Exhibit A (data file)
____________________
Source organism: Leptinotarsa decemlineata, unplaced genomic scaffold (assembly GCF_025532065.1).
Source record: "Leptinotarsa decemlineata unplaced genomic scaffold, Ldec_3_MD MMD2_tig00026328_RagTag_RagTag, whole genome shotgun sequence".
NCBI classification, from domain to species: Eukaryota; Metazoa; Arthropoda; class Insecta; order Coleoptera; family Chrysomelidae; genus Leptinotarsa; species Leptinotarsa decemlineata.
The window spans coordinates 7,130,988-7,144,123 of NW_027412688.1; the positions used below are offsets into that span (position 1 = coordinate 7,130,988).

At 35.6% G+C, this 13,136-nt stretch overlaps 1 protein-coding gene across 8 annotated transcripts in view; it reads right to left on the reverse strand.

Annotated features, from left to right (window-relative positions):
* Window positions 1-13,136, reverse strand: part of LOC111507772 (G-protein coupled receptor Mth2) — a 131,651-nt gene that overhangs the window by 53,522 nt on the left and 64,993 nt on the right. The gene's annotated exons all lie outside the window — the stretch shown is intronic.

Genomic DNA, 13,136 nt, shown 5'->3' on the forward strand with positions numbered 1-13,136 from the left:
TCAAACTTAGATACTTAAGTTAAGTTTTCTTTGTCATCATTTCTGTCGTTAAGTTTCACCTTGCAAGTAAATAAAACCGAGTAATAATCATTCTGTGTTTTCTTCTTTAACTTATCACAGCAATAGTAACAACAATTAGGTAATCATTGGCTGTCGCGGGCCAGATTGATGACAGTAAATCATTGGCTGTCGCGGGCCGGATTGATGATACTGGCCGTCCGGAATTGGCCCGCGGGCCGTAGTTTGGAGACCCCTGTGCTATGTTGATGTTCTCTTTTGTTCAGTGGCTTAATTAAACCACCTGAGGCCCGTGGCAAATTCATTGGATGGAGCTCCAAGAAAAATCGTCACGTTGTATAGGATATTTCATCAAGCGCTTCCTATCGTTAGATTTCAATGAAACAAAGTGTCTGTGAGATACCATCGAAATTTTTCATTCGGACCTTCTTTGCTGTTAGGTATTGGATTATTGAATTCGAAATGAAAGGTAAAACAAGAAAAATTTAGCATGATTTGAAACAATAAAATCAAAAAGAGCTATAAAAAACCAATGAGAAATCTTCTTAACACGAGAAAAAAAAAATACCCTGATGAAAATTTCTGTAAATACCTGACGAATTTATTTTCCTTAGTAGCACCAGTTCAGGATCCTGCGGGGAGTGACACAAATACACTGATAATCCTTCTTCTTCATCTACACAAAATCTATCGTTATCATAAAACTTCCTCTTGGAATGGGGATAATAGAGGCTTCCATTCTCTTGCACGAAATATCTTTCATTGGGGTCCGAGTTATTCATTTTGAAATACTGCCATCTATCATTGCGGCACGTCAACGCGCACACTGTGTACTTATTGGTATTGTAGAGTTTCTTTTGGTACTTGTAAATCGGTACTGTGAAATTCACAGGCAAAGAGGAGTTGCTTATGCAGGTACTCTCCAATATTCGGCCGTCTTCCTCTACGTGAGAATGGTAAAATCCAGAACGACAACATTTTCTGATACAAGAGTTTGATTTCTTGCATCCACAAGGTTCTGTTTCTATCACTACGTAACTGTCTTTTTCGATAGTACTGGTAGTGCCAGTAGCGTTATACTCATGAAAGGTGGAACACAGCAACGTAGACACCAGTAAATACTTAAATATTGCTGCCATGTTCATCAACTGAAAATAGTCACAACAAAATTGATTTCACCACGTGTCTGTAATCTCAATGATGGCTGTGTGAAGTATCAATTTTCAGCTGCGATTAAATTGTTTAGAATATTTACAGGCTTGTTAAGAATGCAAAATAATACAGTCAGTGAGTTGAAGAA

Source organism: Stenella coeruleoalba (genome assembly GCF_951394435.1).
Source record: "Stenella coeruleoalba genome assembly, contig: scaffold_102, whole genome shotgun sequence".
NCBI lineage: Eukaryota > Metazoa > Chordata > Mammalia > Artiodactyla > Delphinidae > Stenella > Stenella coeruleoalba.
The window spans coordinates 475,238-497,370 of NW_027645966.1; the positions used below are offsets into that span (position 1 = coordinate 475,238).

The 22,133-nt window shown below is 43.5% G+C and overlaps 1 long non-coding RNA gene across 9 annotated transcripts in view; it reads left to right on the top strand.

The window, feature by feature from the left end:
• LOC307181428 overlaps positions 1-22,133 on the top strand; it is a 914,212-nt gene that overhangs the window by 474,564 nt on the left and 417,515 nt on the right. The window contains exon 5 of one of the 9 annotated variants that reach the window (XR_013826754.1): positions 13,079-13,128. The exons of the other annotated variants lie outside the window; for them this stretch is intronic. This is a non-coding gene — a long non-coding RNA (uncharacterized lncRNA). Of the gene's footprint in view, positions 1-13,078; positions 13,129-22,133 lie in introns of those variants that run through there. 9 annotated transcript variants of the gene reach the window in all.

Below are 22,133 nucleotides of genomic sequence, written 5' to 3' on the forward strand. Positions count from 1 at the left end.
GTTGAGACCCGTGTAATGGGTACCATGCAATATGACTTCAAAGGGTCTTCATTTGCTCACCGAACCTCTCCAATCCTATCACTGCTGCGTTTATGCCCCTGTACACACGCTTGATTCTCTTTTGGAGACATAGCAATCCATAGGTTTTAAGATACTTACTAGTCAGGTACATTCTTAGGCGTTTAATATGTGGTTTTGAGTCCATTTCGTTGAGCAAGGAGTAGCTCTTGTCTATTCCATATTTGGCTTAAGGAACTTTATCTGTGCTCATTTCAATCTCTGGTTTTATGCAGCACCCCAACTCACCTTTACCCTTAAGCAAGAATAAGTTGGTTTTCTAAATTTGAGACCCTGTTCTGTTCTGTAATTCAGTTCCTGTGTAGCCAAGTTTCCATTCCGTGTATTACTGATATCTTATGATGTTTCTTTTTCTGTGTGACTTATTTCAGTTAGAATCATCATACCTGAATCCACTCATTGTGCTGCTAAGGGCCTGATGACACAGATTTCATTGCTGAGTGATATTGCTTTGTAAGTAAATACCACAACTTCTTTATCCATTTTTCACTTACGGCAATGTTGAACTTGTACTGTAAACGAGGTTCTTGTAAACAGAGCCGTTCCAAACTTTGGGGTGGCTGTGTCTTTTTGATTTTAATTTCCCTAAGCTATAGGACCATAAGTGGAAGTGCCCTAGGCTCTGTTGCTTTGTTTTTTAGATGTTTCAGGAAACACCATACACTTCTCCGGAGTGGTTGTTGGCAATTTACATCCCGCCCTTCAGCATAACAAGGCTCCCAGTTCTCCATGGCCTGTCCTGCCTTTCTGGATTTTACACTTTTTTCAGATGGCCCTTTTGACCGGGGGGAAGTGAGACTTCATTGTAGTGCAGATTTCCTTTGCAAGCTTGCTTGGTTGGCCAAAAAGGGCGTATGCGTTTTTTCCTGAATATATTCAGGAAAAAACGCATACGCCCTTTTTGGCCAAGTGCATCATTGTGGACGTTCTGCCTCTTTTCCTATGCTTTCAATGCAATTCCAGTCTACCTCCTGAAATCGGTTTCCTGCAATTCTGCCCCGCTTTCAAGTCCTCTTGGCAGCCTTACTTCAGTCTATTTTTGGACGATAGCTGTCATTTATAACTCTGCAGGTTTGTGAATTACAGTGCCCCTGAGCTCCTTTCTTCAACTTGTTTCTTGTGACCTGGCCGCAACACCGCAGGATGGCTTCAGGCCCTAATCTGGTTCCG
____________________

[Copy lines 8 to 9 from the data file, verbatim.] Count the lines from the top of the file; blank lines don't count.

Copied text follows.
Genomic DNA, 13,136 nt, shown 5'->3' on the forward strand with positions numbered 1-13,136 from the left:
TCAAACTTAGATACTTAAGTTAAGTTTTCTTTGTCATCATTTCTGTCGTTAAGTTTCACCTTGCAAGTAAATAAAACCGAGTAATAATCATTCTGTGTTTTCTTCTTTAACTTATCACAGCAATAGTAACAACAATTAGGTAATCATTGGCTGTCGCGGGCCAGATTGATGACAGTAAATCATTGGCTGTCGCGGGCCGGATTGATGATACTGGCCGTCCGGAATTGGCCCGCGGGCCGTAGTTTGGAGACCCCTGTGCTATGTTGATGTTCTCTTTTGTTCAGTGGCTTAATTAAACCACCTGAGGCCCGTGGCAAATTCATTGGATGGAGCTCCAAGAAAAATCGTCACGTTGTATAGGATATTTCATCAAGCGCTTCCTATCGTTAGATTTCAATGAAACAAAGTGTCTGTGAGATACCATCGAAATTTTTCATTCGGACCTTCTTTGCTGTTAGGTATTGGATTATTGAATTCGAAATGAAAGGTAAAACAAGAAAAATTTAGCATGATTTGAAACAATAAAATCAAAAAGAGCTATAAAAAACCAATGAGAAATCTTCTTAACACGAGAAAAAAAAAATACCCTGATGAAAATTTCTGTAAATACCTGACGAATTTATTTTCCTTAGTAGCACCAGTTCAGGATCCTGCGGGGAGTGACACAAATACACTGATAATCCTTCTTCTTCATCTACACAAAATCTATCGTTATCATAAAACTTCCTCTTGGAATGGGGATAATAGAGGCTTCCATTCTCTTGCACGAAATATCTTTCATTGGGGTCCGAGTTATTCATTTTGAAATACTGCCATCTATCATTGCGGCACGTCAACGCGCACACTGTGTACTTATTGGTATTGTAGAGTTTCTTTTGGTACTTGTAAATCGGTACTGTGAAATTCACAGGCAAAGAGGAGTTGCTTATGCAGGTACTCTCCAATATTCGGCCGTCTTCCTCTACGTGAGAATGGTAAAATCCAGAACGACAACATTTTCTGATACAAGAGTTTGATTTCTTGCATCCACAAGGTTCTGTTTCTATCACTACGTAACTGTCTTTTTCGATAGTACTGGTAGTGCCAGTAGCGTTATACTCATGAAAGGTGGAACACAGCAACGTAGACACCAGTAAATACTTAAATATTGCTGCCATGTTCATCAACTGAAAATAGTCACAACAAAATTGATTTCACCACGTGTCTGTAATCTCAATGATGGCTGTGTGAAGTATCAATTTTCAGCTGCGATTAAATTGTTTAGAATATTTACAGGCTTGTTAAGAATGCAAAATAATACAGTCAGTGAGTTGAAGAA